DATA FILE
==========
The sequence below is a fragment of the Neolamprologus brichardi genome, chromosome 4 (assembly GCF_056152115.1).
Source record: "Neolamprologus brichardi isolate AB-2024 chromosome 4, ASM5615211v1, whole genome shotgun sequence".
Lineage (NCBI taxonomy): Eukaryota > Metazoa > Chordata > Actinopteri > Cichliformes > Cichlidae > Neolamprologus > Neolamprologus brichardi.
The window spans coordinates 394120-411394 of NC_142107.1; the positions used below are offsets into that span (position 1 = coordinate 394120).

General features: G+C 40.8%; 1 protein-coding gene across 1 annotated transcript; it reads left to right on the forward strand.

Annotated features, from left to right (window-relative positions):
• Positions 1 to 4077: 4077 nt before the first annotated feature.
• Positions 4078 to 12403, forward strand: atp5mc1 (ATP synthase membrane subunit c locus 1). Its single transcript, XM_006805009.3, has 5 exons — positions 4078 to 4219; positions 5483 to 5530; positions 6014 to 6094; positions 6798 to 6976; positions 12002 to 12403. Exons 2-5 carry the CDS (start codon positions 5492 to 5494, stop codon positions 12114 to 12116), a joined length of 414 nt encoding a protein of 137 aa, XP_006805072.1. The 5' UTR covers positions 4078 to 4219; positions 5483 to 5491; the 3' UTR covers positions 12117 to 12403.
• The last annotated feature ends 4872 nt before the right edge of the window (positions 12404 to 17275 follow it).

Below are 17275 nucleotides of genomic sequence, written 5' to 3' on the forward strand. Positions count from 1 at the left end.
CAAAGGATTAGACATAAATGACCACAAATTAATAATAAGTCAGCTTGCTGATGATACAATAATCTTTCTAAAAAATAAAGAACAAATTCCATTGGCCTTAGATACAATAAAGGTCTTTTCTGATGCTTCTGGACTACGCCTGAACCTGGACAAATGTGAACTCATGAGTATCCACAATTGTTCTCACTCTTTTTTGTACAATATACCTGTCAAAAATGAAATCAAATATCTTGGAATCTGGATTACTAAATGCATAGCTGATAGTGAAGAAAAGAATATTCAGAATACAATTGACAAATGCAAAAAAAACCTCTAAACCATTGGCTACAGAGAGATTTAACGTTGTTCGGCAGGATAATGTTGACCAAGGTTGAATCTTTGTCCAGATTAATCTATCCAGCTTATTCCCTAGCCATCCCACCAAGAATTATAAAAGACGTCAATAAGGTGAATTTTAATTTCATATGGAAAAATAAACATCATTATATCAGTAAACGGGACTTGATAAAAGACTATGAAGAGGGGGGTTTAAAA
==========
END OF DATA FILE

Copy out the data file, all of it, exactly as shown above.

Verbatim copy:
The sequence below is a fragment of the Neolamprologus brichardi genome, chromosome 4 (assembly GCF_056152115.1).
Source record: "Neolamprologus brichardi isolate AB-2024 chromosome 4, ASM5615211v1, whole genome shotgun sequence".
Lineage (NCBI taxonomy): Eukaryota > Metazoa > Chordata > Actinopteri > Cichliformes > Cichlidae > Neolamprologus > Neolamprologus brichardi.
The window spans coordinates 394120-411394 of NC_142107.1; the positions used below are offsets into that span (position 1 = coordinate 394120).

General features: G+C 40.8%; 1 protein-coding gene across 1 annotated transcript; it reads left to right on the forward strand.

Annotated features, from left to right (window-relative positions):
• Positions 1 to 4077: 4077 nt before the first annotated feature.
• Positions 4078 to 12403, forward strand: atp5mc1 (ATP synthase membrane subunit c locus 1). Its single transcript, XM_006805009.3, has 5 exons — positions 4078 to 4219; positions 5483 to 5530; positions 6014 to 6094; positions 6798 to 6976; positions 12002 to 12403. Exons 2-5 carry the CDS (start codon positions 5492 to 5494, stop codon positions 12114 to 12116), a joined length of 414 nt encoding a protein of 137 aa, XP_006805072.1. The 5' UTR covers positions 4078 to 4219; positions 5483 to 5491; the 3' UTR covers positions 12117 to 12403.
• The last annotated feature ends 4872 nt before the right edge of the window (positions 12404 to 17275 follow it).

Below are 17275 nucleotides of genomic sequence, written 5' to 3' on the forward strand. Positions count from 1 at the left end.
CAAAGGATTAGACATAAATGACCACAAATTAATAATAAGTCAGCTTGCTGATGATACAATAATCTTTCTAAAAAATAAAGAACAAATTCCATTGGCCTTAGATACAATAAAGGTCTTTTCTGATGCTTCTGGACTACGCCTGAACCTGGACAAATGTGAACTCATGAGTATCCACAATTGTTCTCACTCTTTTTTGTACAATATACCTGTCAAAAATGAAATCAAATATCTTGGAATCTGGATTACTAAATGCATAGCTGATAGTGAAGAAAAGAATATTCAGAATACAATTGACAAATGCAAAAAAAACCTCTAAACCATTGGCTACAGAGAGATTTAACGTTGTTCGGCAGGATAATGTTGACCAAGGTTGAATCTTTGTCCAGATTAATCTATCCAGCTTATTCCCTAGCCATCCCACCAAGAATTATAAAAGACGTCAATAAGGTGAATTTTAATTTCATATGGAAAAATAAACATCATTATATCAGTAAACGGGACTTGATAAAAGACTATGAAGAGGGGGGTTTAAAA